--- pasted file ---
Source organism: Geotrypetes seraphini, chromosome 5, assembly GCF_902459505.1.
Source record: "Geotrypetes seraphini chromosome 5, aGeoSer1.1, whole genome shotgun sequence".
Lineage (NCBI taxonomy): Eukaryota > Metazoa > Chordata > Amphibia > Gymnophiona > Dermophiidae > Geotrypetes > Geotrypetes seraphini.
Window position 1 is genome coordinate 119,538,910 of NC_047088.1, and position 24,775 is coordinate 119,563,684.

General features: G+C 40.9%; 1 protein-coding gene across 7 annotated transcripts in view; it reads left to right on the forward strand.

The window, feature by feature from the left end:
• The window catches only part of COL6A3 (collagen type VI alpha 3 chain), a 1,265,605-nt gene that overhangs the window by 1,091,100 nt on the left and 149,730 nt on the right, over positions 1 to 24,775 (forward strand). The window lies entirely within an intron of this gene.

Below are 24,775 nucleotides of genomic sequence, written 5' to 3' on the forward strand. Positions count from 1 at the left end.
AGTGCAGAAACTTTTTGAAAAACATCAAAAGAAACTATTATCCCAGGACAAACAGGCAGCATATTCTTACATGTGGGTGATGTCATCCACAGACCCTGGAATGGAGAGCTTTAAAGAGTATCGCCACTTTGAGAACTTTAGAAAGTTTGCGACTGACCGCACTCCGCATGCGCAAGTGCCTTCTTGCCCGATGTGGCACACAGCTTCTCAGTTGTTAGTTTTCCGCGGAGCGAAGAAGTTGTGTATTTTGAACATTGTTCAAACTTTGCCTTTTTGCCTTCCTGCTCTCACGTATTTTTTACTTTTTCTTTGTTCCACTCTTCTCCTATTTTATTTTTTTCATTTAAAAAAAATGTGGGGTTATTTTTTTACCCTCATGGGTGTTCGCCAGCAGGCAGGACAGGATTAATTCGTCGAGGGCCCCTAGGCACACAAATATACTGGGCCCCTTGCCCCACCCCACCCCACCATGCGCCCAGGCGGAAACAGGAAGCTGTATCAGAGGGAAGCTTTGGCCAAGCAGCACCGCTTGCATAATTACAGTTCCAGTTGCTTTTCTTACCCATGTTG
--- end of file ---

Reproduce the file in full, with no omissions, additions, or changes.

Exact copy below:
Source organism: Geotrypetes seraphini, chromosome 5, assembly GCF_902459505.1.
Source record: "Geotrypetes seraphini chromosome 5, aGeoSer1.1, whole genome shotgun sequence".
Lineage (NCBI taxonomy): Eukaryota > Metazoa > Chordata > Amphibia > Gymnophiona > Dermophiidae > Geotrypetes > Geotrypetes seraphini.
Window position 1 is genome coordinate 119,538,910 of NC_047088.1, and position 24,775 is coordinate 119,563,684.

General features: G+C 40.9%; 1 protein-coding gene across 7 annotated transcripts in view; it reads left to right on the forward strand.

The window, feature by feature from the left end:
• The window catches only part of COL6A3 (collagen type VI alpha 3 chain), a 1,265,605-nt gene that overhangs the window by 1,091,100 nt on the left and 149,730 nt on the right, over positions 1 to 24,775 (forward strand). The window lies entirely within an intron of this gene.

Below are 24,775 nucleotides of genomic sequence, written 5' to 3' on the forward strand. Positions count from 1 at the left end.
AGTGCAGAAACTTTTTGAAAAACATCAAAAGAAACTATTATCCCAGGACAAACAGGCAGCATATTCTTACATGTGGGTGATGTCATCCACAGACCCTGGAATGGAGAGCTTTAAAGAGTATCGCCACTTTGAGAACTTTAGAAAGTTTGCGACTGACCGCACTCCGCATGCGCAAGTGCCTTCTTGCCCGATGTGGCACACAGCTTCTCAGTTGTTAGTTTTCCGCGGAGCGAAGAAGTTGTGTATTTTGAACATTGTTCAAACTTTGCCTTTTTGCCTTCCTGCTCTCACGTATTTTTTACTTTTTCTTTGTTCCACTCTTCTCCTATTTTATTTTTTTCATTTAAAAAAAATGTGGGGTTATTTTTTTACCCTCATGGGTGTTCGCCAGCAGGCAGGACAGGATTAATTCGTCGAGGGCCCCTAGGCACACAAATATACTGGGCCCCTTGCCCCACCCCACCCCACCATGCGCCCAGGCGGAAACAGGAAGCTGTATCAGAGGGAAGCTTTGGCCAAGCAGCACCGCTTGCATAATTACAGTTCCAGTTGCTTTTCTTACCCATGTTG